The Value of Partnership

Research Triangle Region, N.C. – A national expert in economic competitiveness sums it up this way: 

“If the Brothers Grimm had been micro-economists, they would have written the story of Goldilocks and the three site selectors and explained how, for economic development strategies, states are too big, cities are too small and regions are just right.”

This assessment by Randall Kempner, the Council on Competitiveness’s vice president for regional innovation, affirms what the Research Triangle Region’s economic development community has known for decades. When it comes to creating business opportunity and jobs, regionalism is the way to go.

And when it comes to regionalism, no one does it better than the Research Triangle Region of North Carolina.

“Fifty years ago, forward-thinking founders of The Research Triangle Park came together to leverage the knowledge resources of three research universities and competitive assets of their three adjoining counties to create an economic engine for our region,” says Charles A. Hayes, president and CEO of the Research Triangle Regional Partnership (RTRP), the public-private partnership that manages economic development for the Research Triangle Region of North Carolina. The region is home to RTP and the 13 north-central N.C. counties of Chatham, Durham, Franklin, Granville, Harnett, Johnston, Lee, Moore, Orange, Person, Vance, Wake and Warren.

“Today, we leverage the assets of all 13 of our counties to extend the benefits of economic success broadly to all of the communities and residents of our region,” says Hayes.

RTRP accomplishes this goal by mobilizing a collaborative regional network of public, private and academic partners that are strategically focused on job creation and business success.

Audits and Reviews Affirm Partnership Model

Independent audits and reviews by both state and private agencies over the past decade have time and again affirmed the effectiveness of the partnership model. It aligns the resources of county, regional and state economic developers and their partners. It prevents duplication of efforts. It creates a continuity of service for companies, both existing and prospective, which enhances the region’s reputation and is a competitive asset.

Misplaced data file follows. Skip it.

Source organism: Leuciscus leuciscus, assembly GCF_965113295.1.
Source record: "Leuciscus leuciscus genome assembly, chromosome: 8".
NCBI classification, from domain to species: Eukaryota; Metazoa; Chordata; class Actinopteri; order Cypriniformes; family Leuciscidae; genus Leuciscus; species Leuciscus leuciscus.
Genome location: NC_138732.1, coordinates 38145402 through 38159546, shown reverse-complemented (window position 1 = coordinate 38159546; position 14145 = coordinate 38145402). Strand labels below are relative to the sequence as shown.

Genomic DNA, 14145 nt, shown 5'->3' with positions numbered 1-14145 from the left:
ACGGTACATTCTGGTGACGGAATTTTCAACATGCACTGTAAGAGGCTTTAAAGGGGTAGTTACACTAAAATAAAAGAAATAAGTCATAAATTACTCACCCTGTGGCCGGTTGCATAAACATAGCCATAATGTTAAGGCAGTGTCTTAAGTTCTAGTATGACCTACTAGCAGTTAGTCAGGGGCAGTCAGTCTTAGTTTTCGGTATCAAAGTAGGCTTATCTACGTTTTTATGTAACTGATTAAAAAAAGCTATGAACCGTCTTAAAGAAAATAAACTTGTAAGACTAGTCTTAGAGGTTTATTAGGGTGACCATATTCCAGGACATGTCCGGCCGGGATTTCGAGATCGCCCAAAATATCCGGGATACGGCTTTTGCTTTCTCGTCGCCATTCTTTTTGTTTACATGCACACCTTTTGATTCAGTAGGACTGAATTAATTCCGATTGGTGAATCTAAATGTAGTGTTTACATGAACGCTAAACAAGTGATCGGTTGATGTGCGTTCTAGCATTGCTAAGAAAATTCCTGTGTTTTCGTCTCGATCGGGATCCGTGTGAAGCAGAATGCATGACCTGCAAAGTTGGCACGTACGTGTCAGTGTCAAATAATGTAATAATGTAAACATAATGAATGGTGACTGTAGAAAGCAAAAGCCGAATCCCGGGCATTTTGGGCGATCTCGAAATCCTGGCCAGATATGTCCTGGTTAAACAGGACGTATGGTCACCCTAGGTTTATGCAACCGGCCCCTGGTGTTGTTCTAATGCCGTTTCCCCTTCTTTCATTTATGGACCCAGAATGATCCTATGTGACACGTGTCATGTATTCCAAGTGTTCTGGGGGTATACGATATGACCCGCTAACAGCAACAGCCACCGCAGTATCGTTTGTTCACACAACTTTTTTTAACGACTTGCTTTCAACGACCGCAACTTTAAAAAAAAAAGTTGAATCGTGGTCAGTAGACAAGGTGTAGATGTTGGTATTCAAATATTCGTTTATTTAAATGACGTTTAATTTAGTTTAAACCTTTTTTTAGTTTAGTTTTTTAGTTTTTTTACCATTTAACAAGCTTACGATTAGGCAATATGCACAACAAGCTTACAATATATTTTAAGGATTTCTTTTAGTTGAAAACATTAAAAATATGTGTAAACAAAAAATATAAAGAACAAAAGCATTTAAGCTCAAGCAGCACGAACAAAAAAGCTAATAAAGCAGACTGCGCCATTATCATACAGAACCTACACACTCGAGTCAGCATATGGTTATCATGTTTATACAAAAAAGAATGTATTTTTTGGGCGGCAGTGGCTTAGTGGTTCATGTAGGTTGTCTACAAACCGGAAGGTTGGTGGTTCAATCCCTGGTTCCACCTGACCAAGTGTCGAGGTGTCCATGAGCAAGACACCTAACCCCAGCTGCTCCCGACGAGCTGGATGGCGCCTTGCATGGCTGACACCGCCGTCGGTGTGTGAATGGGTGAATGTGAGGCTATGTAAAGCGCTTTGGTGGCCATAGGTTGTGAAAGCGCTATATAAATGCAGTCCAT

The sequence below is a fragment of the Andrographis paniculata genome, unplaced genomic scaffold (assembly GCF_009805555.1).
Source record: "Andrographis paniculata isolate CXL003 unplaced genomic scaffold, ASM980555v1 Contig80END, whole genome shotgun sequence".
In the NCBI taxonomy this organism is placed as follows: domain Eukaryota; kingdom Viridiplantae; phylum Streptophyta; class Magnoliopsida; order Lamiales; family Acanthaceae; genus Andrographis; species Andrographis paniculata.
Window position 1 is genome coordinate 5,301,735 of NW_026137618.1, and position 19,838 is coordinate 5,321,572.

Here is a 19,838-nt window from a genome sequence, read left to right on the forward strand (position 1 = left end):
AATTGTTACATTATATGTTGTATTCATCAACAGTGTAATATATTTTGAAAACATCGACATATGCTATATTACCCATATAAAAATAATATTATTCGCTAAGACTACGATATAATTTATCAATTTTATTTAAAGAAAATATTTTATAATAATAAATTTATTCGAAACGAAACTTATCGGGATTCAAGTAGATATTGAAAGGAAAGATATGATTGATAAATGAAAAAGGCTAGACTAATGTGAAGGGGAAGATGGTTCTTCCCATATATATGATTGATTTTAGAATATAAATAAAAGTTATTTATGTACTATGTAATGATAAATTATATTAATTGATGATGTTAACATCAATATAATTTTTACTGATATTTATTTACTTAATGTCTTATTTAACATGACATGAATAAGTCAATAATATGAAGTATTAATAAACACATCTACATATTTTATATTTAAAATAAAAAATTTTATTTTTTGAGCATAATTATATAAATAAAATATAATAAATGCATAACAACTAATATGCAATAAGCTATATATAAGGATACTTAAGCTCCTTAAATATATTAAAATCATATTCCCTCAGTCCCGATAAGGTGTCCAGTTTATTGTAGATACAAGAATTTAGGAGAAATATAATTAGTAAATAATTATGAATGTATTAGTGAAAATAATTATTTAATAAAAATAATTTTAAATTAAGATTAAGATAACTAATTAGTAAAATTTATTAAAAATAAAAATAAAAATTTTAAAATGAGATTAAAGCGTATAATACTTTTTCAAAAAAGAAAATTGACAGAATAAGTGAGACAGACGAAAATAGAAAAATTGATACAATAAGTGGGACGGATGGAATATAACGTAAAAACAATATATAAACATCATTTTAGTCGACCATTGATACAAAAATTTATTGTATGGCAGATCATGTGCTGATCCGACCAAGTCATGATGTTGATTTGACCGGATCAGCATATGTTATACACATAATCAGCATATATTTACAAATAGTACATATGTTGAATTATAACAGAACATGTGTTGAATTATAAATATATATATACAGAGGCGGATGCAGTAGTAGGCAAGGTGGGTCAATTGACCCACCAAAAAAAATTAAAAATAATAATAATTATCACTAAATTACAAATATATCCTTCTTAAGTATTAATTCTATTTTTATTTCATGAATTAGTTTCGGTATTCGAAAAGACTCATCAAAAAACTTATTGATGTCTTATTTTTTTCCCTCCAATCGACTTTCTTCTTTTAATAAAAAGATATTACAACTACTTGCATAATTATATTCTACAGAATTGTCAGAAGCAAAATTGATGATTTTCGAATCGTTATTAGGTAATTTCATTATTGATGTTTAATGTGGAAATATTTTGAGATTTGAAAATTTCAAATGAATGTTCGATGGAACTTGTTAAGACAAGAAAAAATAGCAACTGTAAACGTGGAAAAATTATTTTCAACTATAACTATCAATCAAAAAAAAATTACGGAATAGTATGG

Indeed, a 2008 study by the N.C. General Assembly’s Program Evaluation Division recommended recurring state funding for the state’s partnerships, a strong endorsement of their work. Reviewers noted, in particular, the benefit the partnerships bring to the state’s rural communities. Without their participation in partnership marketing programs, many rural counties would be without an effective presence in the site-selection process. Perhaps most significant, the report noted a high degree of satisfaction among users of economic development services – the businesses that invest in the state and create jobs.

Effective partnerships, such as RTRP, are one of the reasons Site Selection magazine has ranked North Carolina No. 1 for business climate for nine of the past 10 years. That ranking is based on the opinions of site selection consultants who interact with the state’s economic development community and on the large number of companies that choose the state to grow.

Site selection consultant Jeannette Goldsmith of McCallum Sweeney Consulting explains.

“As with many aspects of economic development, North Carolina was a leader in recognizing that a regional approach increases the competitiveness of the entire state,” Goldsmith says. “Among the many advantages of regionalism is greatly enhanced marketing, with a broader array of assets to market and a more effective use of marketing funds. Regional economic development also aligns with the client’s perspective: site selectors focus primarily on regions and typically do not consider political boundaries when evaluating locations. North Carolina’s regional organizations have been quite successful in realizing these advantages.”

A Tradition of Regional Collaboration

The seeds of partnership were planted in the Research Triangle Region 50 years ago, when business and university leaders came together to create The Research Triangle Park.

In 1990, business leaders of the three core counties of the Research Triangle – Durham, Orange and Wake -- came together again for the same reason. Realizing they had more to gain by working together as a region than going it alone, they created the predecessor organization to RTRP, the Raleigh-Durham Association, to collaboratively market their counties.

The concept of regionalism and partnership was quickly gaining traction in other areas of North Carolina in the face of growing global competition for business investment and jobs. Three years later, in 1993, the N.C. Department of Commerce adopted it as a model, dividing all 100 counties into seven economic development partnerships. RTRP was born. It and each of the state’s regional partnerships were charged with developing and marketing their own unique assets and competencies to attract and expand industries and jobs that suited the needs and skills of their communities and workforces.